The Government is seeking views from interested parties on a new EU law intended to make multinationals disclose their tax payments and activities in each member state.
Ireland had opposed the so-called country-by-country reporting proposal at an EU level which would force multinationals with revenue over €750m to be more transparent about their tax activities.
A majority of EU members states voted in favour of the proposal earlier this year with Ireland arguing that the proposal was a tax measure, which would require approval by finance ministers.
That would have necessitated unanimous support from member states.
The Directive introduces for the first-time public country-by-country reporting of corporate tax information by multinationals.
They must do so regardless of whether they are headquartered in the EU or not, and have a net turnover of more than €750m.
Companies will be obliged to report if they have done business in the EU, including through subsidiaries and branches, for each of the last two consecutive financial years.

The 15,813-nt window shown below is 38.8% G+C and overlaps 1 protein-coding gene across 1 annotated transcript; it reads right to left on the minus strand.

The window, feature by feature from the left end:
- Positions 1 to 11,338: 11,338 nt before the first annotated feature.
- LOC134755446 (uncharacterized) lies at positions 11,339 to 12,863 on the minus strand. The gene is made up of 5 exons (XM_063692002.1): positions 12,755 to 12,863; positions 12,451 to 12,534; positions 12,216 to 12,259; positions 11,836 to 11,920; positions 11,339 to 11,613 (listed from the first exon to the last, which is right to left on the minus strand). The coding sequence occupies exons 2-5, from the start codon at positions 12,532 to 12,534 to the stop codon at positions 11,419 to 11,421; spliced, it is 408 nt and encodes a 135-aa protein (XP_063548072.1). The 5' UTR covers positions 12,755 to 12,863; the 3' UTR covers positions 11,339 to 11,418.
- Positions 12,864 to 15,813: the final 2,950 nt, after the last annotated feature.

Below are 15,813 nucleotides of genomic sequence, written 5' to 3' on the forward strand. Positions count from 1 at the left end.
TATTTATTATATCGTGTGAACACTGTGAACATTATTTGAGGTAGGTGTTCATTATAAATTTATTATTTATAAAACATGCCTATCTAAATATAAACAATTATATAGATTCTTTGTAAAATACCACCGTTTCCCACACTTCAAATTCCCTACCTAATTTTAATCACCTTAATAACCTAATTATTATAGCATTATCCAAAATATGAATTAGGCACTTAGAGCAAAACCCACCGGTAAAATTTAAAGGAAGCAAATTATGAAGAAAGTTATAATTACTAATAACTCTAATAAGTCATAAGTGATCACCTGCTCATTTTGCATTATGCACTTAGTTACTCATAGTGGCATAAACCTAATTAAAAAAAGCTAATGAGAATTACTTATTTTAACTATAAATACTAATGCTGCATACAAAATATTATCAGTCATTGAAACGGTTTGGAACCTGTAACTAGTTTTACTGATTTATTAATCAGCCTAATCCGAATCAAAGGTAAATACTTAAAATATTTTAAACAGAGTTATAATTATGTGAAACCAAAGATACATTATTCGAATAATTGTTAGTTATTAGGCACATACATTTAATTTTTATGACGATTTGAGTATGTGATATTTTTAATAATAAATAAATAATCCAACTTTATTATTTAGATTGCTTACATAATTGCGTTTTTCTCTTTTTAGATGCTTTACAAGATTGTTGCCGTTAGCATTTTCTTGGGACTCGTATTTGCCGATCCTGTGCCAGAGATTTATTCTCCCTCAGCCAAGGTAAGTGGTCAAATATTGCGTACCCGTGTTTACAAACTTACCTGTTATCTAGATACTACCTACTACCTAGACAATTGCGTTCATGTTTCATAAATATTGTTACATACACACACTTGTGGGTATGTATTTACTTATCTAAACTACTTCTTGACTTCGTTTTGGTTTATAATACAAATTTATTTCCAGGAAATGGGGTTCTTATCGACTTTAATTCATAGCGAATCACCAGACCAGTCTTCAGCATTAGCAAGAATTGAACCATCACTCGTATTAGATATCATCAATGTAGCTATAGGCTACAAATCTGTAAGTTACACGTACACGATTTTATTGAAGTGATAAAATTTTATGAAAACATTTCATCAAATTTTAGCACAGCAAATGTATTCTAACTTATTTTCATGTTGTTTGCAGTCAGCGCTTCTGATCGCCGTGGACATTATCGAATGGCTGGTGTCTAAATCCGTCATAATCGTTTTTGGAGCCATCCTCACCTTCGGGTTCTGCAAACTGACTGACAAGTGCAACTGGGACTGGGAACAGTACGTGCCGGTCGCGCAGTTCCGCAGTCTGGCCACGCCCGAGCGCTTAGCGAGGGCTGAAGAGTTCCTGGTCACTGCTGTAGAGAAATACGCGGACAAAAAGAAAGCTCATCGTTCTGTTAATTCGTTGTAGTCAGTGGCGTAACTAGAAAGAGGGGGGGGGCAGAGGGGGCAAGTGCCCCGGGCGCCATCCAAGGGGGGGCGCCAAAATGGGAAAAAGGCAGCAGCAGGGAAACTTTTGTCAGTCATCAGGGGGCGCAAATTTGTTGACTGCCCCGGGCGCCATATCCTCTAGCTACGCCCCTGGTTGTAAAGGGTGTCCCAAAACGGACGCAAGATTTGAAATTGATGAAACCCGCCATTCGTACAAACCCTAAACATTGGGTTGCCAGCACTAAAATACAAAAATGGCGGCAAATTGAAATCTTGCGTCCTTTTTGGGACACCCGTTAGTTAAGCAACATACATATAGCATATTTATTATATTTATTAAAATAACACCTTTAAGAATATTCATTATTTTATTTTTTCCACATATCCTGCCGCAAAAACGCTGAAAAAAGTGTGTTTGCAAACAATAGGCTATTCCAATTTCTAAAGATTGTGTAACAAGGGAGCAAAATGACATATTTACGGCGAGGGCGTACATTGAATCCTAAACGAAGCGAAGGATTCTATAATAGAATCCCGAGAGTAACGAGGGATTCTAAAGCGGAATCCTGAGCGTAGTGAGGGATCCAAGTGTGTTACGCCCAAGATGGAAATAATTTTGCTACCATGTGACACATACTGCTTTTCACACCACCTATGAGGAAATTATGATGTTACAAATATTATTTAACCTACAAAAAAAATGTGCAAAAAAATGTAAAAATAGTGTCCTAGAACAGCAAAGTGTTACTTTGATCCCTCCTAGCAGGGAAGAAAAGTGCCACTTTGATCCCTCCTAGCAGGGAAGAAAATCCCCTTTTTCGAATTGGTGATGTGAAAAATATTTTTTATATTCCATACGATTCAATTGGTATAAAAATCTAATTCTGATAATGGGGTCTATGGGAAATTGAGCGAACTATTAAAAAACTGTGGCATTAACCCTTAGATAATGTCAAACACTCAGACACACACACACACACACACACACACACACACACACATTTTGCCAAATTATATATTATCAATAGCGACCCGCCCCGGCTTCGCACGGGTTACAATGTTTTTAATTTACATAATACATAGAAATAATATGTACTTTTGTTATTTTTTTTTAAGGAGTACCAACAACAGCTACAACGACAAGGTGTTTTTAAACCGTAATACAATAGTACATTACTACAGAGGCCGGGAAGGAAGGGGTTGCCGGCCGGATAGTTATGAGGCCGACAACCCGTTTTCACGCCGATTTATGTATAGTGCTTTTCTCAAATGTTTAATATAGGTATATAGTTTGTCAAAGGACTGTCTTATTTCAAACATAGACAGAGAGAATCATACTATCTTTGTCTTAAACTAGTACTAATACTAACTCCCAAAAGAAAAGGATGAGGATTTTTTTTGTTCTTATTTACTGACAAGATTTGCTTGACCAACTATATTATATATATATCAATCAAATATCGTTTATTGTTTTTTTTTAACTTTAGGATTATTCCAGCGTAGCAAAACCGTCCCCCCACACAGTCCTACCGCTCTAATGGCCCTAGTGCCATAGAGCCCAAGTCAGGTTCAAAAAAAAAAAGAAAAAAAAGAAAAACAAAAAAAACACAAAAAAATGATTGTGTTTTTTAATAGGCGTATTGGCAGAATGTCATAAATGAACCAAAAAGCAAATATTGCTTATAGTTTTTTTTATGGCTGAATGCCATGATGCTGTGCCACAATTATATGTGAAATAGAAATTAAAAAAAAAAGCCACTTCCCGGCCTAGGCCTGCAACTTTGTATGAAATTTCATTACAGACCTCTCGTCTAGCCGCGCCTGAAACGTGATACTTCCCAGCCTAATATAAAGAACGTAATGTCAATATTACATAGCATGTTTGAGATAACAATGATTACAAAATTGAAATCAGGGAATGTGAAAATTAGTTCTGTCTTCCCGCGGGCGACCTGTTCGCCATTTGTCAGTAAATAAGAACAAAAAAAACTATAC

“With the introduction of public country-by-country reporting, Ireland along with the other 26 EU member states will become global leaders in the promotion of corporate transparency,” Minister of State for Trade Promotion, Digital and Company Regulation Robert Troy said.
“This is good for business, good for employees and good for the general public. I therefore urge all interested parties, including not for profit organisations, consumers, and businesses to consider the objectives of the Directive and to share their views on how the Directive should be implemented in Ireland,” he added.
The Directive comes under the remit of Irish EU Commissioner, Mairead McGuinness, who holds the Financial Stability, Financial Services and Capital Markets Union portfolio at the European Commission.
The deadline for submissions to the public consultation is Friday, February 18, 2022.
The Directive enters into force tomorrow and must be transposed into Irish law by June 22, 2023.
Article Source – Views sought on EU multinational tax reporting law – RTE – Brian Finn